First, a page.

Yesterday, I blogged about how young people today are part of a generation of “firsts.” Just like the Boomers were the first generation to grow up with TV, high school and college students today are among a generation who are the first to experience several realities. In fact, because they’re initiating these realities, they may present a challenge to you as parents and teachers. Adults are grappling with how to raise this population of kids who grew up online, with a screen in their hands. Consider the following “firsts” they represent.
This is the First Generation of Youth Who:
- Doesn’t need adults to get information.
- Can broadcast their every thought or emotion to those who follow them.
- Has external stimuli at their fingertips 24/7.
- Is socially connected at all times, but often connects in isolation.
- Will learn more from a portable device than from a classroom.
- Adults have enabled to be narcissistic instead of valuing a team.
- Uses a phone instead of a wristwatch, camera, wall calendar or board game.
- Scores lower on global comparisons, but believe they’re “awesome.”
So What Do We Do?
So—how do we lead them? How do we provide wisdom to help them navigate this new world? How can we enable them to embrace new technology but not lose the timeless relational skills that enable them to be good with people? Let’s start here.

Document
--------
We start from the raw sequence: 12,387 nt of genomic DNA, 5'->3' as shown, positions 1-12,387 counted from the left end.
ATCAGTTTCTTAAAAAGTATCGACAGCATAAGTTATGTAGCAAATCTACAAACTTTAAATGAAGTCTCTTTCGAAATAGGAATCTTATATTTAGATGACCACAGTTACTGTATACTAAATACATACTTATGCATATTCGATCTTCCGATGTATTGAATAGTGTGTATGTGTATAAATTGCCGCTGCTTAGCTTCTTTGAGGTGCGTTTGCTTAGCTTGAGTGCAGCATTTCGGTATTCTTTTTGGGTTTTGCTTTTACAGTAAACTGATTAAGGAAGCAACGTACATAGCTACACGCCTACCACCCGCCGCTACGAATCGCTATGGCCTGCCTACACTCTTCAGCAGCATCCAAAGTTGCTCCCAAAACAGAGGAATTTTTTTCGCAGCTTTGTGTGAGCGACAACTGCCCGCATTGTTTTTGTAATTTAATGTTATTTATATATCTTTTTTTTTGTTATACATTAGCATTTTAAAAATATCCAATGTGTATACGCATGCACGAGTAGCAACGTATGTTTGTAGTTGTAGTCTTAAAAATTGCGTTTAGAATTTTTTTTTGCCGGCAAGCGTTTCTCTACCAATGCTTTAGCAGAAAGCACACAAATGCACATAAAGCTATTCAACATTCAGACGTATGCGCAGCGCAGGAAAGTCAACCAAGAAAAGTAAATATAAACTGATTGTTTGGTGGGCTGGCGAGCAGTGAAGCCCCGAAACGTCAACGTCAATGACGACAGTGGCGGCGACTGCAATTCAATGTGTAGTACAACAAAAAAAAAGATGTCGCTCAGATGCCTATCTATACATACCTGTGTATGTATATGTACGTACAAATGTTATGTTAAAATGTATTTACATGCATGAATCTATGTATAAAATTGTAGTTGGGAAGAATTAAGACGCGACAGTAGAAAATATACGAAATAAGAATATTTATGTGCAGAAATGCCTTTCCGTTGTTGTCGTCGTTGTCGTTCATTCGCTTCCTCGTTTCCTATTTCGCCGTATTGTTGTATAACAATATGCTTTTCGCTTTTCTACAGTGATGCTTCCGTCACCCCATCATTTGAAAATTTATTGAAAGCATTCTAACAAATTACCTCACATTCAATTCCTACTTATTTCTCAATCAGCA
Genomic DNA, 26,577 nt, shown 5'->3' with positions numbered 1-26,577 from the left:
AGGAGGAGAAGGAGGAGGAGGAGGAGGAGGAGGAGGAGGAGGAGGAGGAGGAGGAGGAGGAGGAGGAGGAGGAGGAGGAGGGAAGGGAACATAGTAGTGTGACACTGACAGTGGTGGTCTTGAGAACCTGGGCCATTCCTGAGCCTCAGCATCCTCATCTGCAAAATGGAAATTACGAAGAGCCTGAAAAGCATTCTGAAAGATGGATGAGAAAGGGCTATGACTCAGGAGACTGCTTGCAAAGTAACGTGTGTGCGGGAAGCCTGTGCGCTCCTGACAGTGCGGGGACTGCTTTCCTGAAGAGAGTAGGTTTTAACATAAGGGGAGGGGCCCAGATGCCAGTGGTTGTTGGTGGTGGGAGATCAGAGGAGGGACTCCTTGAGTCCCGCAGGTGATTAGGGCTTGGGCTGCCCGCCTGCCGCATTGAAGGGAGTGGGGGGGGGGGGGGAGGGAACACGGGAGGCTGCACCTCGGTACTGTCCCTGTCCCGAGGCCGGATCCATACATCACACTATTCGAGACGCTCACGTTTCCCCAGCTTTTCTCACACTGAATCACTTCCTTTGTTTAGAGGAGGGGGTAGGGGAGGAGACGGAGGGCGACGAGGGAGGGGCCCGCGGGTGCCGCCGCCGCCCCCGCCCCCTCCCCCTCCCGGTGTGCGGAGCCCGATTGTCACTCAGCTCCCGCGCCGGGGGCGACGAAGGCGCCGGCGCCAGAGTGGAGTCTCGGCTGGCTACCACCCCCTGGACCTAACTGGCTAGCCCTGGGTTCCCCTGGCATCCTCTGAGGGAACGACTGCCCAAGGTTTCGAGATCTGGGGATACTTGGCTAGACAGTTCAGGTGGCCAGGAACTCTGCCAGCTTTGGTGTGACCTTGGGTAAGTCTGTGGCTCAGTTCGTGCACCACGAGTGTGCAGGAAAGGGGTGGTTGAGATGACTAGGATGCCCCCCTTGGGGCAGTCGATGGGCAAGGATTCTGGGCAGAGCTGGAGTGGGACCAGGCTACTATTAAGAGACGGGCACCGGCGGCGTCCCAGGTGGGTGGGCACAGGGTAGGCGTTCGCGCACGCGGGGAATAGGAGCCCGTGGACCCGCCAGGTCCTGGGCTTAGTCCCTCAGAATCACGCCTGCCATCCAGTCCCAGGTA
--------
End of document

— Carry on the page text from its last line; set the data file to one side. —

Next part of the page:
- Provide an agreement on how to use their cell phone, not be used by it. Talk it over, then both of you sign it which will provide accountability on the use of this tool.
- Balance “screen time” and “face time”. Match the hours they spend in front of a screen with the hours face-to-face with people.
- Determine that both of you (your class, team or family) will do a technology “fast” once a month, where no one texts, emails or is on Facebook for a whole day.
- Teach them to use the “employer” rule when they tweet or post. Would they want their boss to see what they’ve said?
- When they see a show or movie (or if you watch one together) discuss its meaning and through reflection on plot and values, begin cultivating critical thinking skills.
- If you discover something they really “want”, create a game that enables them to “wait” on getting it, thereby developing the ability to delay gratification.
- Help them discover redemptive ways they can use technology to serve the world around them—either helping their community or their campus.